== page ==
Posted by: anna | December 4, 2009

Columbanus of Bobbio

icon image from here
Today is the preview of the good will of God,
Of the preaching of the salvation of mankind.
The Virgin appears in the temple of God,
In anticipation proclaiming Christ to all.
Let us rejoice and sing to her: Rejoice,
0 Divine Fulfillment of the Creator’s dispensation.

Today is one of the Great Feasts of the Church, the Entry of the Mother of God into the Temple. There are very few other saints on the calendar for this day, but one of them is the Venerable Columbanus of Bobbio, abbot and founder of Luxeuil Abbey (Gaul) (615). I am falling back on David Farmer for this summary, which even with his usual brevity is far from short:

‘Columbanus (Columban) c.543–615, abbot. He was born in Leinster, probably of a noble family, and was well educated before becoming a monk. This he did, according to his biographer, through following the advice of a woman hermit after severe carnal temptation, and completely against his mother’s wishes. His first teacher was Sinell, a disciple of Finnian; later he became the disciple of Comgall of Bangor with whom he stayed for many years until c.590, when with twelve companions he left for Gaul, choosing ‘voluntary exile for Christ’.

‘He founded the monastery of Annegray in a disused Roman fort, given him by King Childebert II of Austrasia, whose court Columbanus had visited on his way. Soon he attracted numerous followers and founded the monastery of Luxeuil, also in the Vosges. There his monks lived according to Irish tradition, keeping the Irish date of Easter, having a bishop who was subordinate to the abbot, promulgating Irish penitential practice. In all these ways Columbanus’ monasteries differed from the rest of the Frankish church and friction was almost inevitable. After the death of Childebert the attack on Columbanus was centred on the date of Easter. But he wrote directly to Gregory the Great (and later to Boniface IV), affirming his loyalty to the successor of St. Peter, but at the same time asserting that the Irish had maintained ancient Christian tradition, pure and unsullied, in contrast to other nations. A few years later, when attacked by the archbishop of Lyons, he wrote to the Synod of Chalon, asking simply for toleration for his own communities to live according to the monastic traditions of Ireland.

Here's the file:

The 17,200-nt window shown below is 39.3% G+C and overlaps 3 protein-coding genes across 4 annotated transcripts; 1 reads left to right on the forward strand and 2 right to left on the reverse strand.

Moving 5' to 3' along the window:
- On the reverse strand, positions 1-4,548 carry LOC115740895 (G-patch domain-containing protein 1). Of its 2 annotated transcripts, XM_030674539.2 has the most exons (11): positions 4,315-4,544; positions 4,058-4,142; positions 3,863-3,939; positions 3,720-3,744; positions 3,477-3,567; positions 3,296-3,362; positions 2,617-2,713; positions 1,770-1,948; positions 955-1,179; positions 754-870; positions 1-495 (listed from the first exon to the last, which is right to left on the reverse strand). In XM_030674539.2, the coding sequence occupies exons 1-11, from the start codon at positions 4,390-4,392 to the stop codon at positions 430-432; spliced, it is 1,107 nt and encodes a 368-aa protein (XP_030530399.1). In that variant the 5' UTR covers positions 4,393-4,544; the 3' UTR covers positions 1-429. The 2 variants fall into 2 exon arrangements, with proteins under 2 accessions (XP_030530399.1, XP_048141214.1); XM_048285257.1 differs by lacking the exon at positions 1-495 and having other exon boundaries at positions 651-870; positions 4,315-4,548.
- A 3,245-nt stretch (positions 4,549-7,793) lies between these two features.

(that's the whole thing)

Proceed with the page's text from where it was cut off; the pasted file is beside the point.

‘A turning point in the opposition to Columbanus came when he refused to bless the illegitimate sons of Theuderic II and thus incurred the hatred both of the king and of the queen-grandmother Brunhild. Columbanus and his monks were then taken under military escort to Nantes to be deported back to Ireland. But scarcely had his ship left port when it was forced back by a storm. Columbanus then went to the court of King Clotar II of Neustria and later to Metz in Austrasia, where, at King Theudebert’s court, he met again some of his monks from Luxeuil. They then rowed up the Rhine, hoping to settle at Bregenz on Lake Constance. Here also they met with fierce opposition, while the victory of Theuderic over Theudebert made their situation untenable. They moved into the Lombard duchy, settling at Bobbio in the Apennines, in territory ruled over by the Arian Duke Agilof, whose wife and sons were Catholics, but divided from the Holy See over the vexed question of the Three Chapters condemnation. Columbanus wrote to the pope in a way which combined deep respect, plain speaking, and insufficient understanding of the issues involved. He settled at Bobbio c.613, founding a new monastery where there was only a ruined church and taking part himself in the actual work of building. He died in 615 on 23 November .

‘His principal writings are letters, a Rule, a Penitential, and several poems, among which a boating-song is perhaps the most famous. His style varies in accordance with the needs of each subject and is of high quality. Bobbio, famous for its large library and the richness of its insular manuscripts, and Luxeuil both had long and important histories. Columbanus’ Rule, although influential, was too severe for many, especially in its harsh insistence on corporal punishment, and was largely superseded by the Rule of St. Benedict. But for his example, inspiration, and pioneering achievements he is generally reckoned to be the greatest of Ireland’s many apostles to the Continent of Europe. Feast: 21 (in Ireland 23) November.’

“Columbanus” The Oxford Dictionary of Saints. David Hugh Farmer. Oxford University Press 2003. Oxford Reference Online. Oxford University Press. University of Oxford. 4 December 2009


I did find a troparion, on, which is labelled I hope it is right! Whoere do these texts come from? who writes them?

Troparion of St Columbanus. Tone 8.
Rome was shocked by the severity of your Rule, O Father Columbanus, but never daunted, you did not waver in your condemnation of spiritual and moral laxity. / Standing firmly in the tradition of the fathers of the Thebaid, / you are a tower of strength to us sinners, / wherefore O Saint, entreat Christ our God that He will grant mercy to our souls.

Holy St Columbanus, pray to God for us.


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